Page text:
The ’68ers of two generations before

The Bright Young Things, or Bright Young People,[1][2] was a nickname given by the tabloid press to a group of bohemian young aristocrats and socialites in 1920s London.[3] They threw elaborate fancy dress parties, went on elaborate treasure hunts through nighttime London, drank heavily and experimented with drugs—all of which was enthusiastically covered by journalists such as Tom Driberg.[4]

Tom Driberg was a Communist.

A member of the British Communist Party for more than 20 years, he was first elected to parliament as an Independent, and joined the Labour Party in 1945. He never held any ministerial office, but rose to senior positions within the Labour Party and was a popular and influential figure in left-wing politics for many years.

And:

Driberg made no secret of his homosexuality, which he practised throughout his life despite it being a criminal offence in Britain until 1967; his ability to avoid any consequences for his risky and often brazen behaviour baffled his friends and colleagues. Always in search of bizarre experiences, Driberg befriended at various times the occultist Aleister Crowley and the Kray twins, along with honoured and respected figures in the worlds of literature and politics. He combined this lifestyle with an unvarying devotion to Anglo-Catholicism. After his death, allegations were published about his role over many years as an MI5 informant, a KGB agent, or both. The extent and nature of Driberg’s involvement with these agencies remains uncertain. He was charged with indecent assault after two men shared his bed in the 1940s and used his position as a journalist several times to get off later charges when caught soliciting in public toilets by the police.[1][2]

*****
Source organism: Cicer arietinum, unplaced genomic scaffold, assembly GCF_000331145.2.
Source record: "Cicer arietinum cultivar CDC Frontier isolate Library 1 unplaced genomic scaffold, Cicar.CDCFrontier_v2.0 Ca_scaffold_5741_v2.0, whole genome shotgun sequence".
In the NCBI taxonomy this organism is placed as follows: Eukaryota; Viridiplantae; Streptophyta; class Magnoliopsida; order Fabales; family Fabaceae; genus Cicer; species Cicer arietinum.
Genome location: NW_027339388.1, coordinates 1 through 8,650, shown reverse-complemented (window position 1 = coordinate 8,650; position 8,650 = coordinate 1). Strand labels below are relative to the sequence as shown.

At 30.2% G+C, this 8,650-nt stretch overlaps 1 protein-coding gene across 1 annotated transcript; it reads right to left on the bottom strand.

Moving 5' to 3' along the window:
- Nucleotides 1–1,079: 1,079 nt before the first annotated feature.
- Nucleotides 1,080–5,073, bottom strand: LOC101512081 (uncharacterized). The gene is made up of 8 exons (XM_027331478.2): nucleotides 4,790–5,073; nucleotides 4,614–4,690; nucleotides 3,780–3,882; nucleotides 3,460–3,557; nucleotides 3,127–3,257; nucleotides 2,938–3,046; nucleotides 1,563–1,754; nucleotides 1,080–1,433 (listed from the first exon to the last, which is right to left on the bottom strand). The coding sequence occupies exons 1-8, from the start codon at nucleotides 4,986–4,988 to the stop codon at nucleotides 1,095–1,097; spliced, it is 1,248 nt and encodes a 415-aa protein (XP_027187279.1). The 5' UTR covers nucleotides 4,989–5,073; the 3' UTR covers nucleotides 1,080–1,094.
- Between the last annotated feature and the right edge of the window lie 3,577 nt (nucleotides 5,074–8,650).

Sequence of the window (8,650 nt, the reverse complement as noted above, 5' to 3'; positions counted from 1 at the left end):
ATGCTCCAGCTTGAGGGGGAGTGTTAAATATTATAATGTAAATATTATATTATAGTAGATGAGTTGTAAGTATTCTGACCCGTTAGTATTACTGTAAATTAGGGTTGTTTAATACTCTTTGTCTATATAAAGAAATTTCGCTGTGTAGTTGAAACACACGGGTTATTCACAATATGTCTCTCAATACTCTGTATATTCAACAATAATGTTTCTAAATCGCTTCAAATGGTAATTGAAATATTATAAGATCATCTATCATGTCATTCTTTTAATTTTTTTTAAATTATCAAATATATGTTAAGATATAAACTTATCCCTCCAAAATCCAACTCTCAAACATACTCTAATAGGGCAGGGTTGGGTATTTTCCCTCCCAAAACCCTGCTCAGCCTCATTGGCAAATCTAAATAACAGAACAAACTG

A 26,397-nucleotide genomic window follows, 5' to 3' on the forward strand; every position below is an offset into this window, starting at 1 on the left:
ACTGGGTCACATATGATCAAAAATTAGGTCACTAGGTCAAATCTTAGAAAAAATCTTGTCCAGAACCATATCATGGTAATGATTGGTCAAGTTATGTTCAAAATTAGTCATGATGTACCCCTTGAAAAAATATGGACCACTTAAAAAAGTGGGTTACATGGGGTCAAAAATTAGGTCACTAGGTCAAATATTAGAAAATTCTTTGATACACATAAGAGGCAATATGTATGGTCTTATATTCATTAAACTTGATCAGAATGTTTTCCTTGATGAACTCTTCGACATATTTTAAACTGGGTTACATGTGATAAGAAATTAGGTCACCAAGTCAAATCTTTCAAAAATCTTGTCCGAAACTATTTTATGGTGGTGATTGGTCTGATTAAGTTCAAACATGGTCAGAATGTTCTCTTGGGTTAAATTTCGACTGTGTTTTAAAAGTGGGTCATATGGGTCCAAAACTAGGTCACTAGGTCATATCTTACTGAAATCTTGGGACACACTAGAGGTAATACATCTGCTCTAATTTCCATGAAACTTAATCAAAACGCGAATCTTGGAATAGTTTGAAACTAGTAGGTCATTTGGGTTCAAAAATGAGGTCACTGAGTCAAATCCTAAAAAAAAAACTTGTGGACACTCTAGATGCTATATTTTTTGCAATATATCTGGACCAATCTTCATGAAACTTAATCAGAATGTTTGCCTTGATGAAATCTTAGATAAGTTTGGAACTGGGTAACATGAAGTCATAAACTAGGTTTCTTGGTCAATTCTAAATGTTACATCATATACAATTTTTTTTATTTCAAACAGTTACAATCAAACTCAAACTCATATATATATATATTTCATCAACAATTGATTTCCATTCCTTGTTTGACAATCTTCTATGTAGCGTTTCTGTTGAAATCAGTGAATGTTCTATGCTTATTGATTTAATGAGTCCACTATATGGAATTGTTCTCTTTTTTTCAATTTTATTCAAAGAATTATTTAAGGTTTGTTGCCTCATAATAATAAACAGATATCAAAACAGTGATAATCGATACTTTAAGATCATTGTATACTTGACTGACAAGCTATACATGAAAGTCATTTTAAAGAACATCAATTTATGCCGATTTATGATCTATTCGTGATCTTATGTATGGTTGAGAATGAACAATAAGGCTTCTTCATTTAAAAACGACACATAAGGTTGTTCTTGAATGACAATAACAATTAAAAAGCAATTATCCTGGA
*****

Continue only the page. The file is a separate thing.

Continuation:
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One response to “The ’68ers of two generations before

  1. Pingback: The ’68ers of two generations before | Reaction Times

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